Tenet’s outpatient push comes as CMS moves the other way

Tenet’s outpatient push comes as CMS moves the other way


The Centers for Medicare and Medicaid Services may be slowing payment reforms designed to transition some procedures from inpatient to outpatient settings, but that isn’t dimming confidence about Tenet Healthcare’s investments in ambulatory surgical centers.

Tenet’s latest move, announced Monday, is its $1.2 billion acquisition of SurgCenter Development and that company’s ownership stakes in 92 ambulatory surgical centers.

CMS has put a hold on phasing out Medicare’s so-called inpatient-only list and allowing reimbursements for some services conducted in outpatient settings. Evidently, Dallas-based Tenet is undeterred.

“I still think the growth is there,” said Mike Holland, a senior credit analyst with Bloomberg Intelligence. “You look at the volume of procedures—musculoskeletal, cardio—that are already being done outpatient and it still makes a lot of sense for Tenet, for a number of reasons, to be reducing its inpatient portfolio and growing its outpatient portfolio.”

Tenet is committed to offering healthcare services in the most appropriate settings, the for-profit health system said in a statement. “We and our physician partners believe outpatient services will grow over time and we work to design programs that are consistent with CMS guidelines,” the company said.

Once the deal closes, Tenet’s United Surgical Partners International division will own at least part of more than 440 ambulatory surgical centers in 35 states. The SurgCenter Development deal includes ownership interests in 76 facilities and another 16 in the planning stages. Physician-investors retain large stakes in almost all of those centers. The acquisition is expected to close in the fourth quarter.

Even without CMS action to allow outpatient facilities to bill Medicare for more types of procedures, ambulatory surgical centers still offer enough profitable services that Tenet will benefit, especially Medicare has paid for hip and knee replacements since 2018.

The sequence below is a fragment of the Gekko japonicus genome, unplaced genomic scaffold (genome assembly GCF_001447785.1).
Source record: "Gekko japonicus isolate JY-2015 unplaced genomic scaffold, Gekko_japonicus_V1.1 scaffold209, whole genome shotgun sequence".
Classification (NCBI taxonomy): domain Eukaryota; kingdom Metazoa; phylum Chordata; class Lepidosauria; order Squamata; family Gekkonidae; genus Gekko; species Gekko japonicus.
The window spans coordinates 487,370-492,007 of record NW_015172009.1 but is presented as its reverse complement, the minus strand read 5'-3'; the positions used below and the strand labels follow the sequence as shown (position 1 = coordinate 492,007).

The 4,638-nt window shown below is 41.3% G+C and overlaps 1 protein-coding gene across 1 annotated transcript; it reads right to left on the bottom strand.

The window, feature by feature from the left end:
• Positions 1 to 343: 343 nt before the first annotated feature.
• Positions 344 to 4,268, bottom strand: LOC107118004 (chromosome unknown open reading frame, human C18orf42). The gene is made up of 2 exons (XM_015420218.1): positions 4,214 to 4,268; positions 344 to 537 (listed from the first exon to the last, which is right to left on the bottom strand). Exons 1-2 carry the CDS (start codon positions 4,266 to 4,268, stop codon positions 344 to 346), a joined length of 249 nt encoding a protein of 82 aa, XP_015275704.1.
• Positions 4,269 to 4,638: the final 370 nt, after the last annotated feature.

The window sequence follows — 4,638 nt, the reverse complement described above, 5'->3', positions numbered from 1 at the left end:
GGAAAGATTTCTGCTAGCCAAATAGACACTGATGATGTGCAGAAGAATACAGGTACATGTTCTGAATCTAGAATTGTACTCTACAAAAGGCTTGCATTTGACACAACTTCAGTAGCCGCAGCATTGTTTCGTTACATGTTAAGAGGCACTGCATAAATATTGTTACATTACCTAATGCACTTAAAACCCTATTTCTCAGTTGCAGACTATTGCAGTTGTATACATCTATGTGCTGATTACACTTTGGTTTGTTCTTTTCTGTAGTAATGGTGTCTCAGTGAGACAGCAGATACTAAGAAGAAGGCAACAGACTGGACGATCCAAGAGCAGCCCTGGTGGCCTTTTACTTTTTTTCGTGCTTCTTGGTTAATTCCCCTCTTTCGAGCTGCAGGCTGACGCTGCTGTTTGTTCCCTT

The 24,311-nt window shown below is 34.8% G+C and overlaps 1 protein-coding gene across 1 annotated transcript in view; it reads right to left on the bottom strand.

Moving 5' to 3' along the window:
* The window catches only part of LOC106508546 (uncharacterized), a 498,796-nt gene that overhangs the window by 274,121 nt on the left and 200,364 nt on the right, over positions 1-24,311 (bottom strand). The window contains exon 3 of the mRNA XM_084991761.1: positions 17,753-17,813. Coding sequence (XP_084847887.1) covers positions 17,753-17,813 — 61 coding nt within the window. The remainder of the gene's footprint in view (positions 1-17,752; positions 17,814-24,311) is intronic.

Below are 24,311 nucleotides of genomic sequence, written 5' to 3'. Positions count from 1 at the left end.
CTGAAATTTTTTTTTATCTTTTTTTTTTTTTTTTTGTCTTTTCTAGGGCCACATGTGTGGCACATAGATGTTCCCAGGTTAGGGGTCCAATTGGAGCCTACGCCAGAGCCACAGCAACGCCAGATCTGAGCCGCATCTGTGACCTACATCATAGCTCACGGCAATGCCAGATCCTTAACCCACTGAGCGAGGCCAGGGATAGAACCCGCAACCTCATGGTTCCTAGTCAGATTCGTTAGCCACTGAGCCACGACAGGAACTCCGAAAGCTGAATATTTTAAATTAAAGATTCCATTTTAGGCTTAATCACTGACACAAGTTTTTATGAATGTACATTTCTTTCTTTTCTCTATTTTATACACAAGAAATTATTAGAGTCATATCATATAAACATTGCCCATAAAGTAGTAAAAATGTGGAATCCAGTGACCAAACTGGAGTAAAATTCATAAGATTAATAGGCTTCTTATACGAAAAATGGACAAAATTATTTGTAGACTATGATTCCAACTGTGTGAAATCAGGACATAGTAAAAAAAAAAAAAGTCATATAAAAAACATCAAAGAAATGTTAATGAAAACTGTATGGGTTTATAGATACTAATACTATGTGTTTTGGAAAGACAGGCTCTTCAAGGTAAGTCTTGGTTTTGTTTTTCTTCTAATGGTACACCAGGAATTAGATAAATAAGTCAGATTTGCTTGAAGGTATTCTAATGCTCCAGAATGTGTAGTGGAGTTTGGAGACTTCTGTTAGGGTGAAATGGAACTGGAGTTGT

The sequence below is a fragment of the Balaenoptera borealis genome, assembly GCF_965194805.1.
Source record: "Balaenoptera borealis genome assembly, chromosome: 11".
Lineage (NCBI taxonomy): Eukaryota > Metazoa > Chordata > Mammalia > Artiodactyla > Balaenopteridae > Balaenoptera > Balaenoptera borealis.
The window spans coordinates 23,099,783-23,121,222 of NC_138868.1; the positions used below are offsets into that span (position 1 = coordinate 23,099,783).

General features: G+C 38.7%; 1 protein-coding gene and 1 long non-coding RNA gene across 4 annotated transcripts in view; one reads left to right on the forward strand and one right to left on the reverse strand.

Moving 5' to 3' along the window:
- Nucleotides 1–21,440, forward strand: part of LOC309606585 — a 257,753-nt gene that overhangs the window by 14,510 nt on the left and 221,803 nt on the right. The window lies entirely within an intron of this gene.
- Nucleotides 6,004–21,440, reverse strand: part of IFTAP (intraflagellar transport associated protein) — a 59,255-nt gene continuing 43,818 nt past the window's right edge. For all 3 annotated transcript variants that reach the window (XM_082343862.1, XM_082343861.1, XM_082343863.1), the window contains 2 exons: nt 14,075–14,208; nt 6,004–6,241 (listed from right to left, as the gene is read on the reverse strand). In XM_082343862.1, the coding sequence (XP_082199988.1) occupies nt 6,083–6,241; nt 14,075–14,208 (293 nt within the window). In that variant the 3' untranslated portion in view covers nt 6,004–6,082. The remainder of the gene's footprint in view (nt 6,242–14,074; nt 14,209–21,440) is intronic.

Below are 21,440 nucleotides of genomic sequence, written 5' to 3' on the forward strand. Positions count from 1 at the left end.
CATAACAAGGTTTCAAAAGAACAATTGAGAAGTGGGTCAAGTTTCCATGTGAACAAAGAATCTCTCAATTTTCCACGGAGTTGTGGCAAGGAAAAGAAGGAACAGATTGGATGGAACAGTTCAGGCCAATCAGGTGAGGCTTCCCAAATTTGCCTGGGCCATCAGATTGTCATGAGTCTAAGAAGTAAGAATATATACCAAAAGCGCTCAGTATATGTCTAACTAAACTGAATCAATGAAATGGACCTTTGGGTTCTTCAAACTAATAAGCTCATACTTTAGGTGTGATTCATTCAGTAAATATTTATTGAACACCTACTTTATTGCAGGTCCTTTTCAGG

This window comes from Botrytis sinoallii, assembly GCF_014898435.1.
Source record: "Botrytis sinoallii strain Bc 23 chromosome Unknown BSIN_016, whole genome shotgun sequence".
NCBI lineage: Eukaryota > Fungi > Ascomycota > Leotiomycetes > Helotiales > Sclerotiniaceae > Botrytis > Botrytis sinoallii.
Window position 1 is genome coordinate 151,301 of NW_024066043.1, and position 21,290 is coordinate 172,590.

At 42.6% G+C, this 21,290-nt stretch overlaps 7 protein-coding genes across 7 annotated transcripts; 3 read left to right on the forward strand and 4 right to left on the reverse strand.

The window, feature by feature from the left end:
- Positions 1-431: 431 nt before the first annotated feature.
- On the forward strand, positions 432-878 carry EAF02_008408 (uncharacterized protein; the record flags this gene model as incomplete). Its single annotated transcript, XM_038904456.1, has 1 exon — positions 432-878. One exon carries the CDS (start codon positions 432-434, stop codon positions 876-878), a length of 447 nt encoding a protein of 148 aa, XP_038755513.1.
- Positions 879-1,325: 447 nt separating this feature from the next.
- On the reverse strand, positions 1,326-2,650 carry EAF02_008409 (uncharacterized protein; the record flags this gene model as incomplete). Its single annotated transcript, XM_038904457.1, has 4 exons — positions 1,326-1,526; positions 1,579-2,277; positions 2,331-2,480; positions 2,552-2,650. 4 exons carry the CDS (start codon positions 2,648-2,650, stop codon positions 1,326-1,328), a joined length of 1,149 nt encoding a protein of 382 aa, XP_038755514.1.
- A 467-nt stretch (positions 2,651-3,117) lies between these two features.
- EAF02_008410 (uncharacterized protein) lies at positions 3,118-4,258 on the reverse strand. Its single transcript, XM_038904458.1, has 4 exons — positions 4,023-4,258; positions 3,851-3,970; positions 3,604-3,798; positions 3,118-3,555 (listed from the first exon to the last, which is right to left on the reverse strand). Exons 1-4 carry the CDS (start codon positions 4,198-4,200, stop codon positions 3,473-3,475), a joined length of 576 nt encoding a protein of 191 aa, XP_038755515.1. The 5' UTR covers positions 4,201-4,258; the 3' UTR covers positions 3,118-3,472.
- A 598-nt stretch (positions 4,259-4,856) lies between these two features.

The SurgCenter Development facilities Tenet is acquiring have a case mix that is about 80% musculoskeletal, including hip and knee replacements and spinal procedures.

“That’s bread and butter for orthopedic surgeons and for centers,” said Roger Strode, an M&A partner in Foley & Lardner’s national healthcare practice. The SurgCenter Development deal is a “scale play” that boosts Tenet’s position with health insurers in the markets where the surgical centers are located, he said.

There are currently more than 6,000 Medicare-certified ambulatory surgical centers in the U.S., and more that don’t do business with Medicare, according to the Ambulatory Surgery Center Association. Tenet plans to open at least another 50 facilities in the next five years under its agreement with SurgCenter Development and the investors who own the remaining stakes in the facilities. That would give the health system at least partial ownership of more than 500 ambulatory surgical centers.

“They do appear to be outpacing the competition,” Holland said.

Fellow for-profit hospital chain HCA Healthcare operated 123 freestanding outpatient surgery centers as of the end of the third quarter. Surgical Care Affiliates—owned by UnitedHealth Group’s Optum subsidiary—runs more than 250 facilities. AmSurg, part of Envision Healthcare, also operates more than 250 sites.

Tenet intends to buy out at least some of the physician-investors who continue to hold stakes in the ambulatory surgical centers from SurgCenter Development. But the company should be careful not to cut doctors out of ownership completely, Strode said. “You don’t really see too many ASCs that are super, super successful when there’s no physician investment.”

Doctors are at least partial owners of 95% of ambulatory surgical centers, according to the most recent data from the Ambulatory Surgery Center Association. Physicians are full owners of 52%, doctors and hospitals have joint ownership of 21%, physicians and corporations share ownership of 15%, and doctors, physicians and hospitals jointly own 7%. Corporations are full owners of 3% and hospitals are sole owners of 2%.

Tenet could risk losing patients and revenue if it takes majority stakes in ambulatory surgical centers, which may spur physicians to take their business to hospitals instead, said Dr. Neil Badlani, an orthopedic surgeon at the Orthopedic Sports Clinic in Houston, Texas, who has published journal articles on the industry.

“If the majority is owned by physicians, it leads to a much more productive environment,” Badlani said. “It leads to a situation in which physicians feel more connected to the center to help with administrative tasks and recruiting other physicians and all the things that make physician ownership important in the success of a surgery center.”


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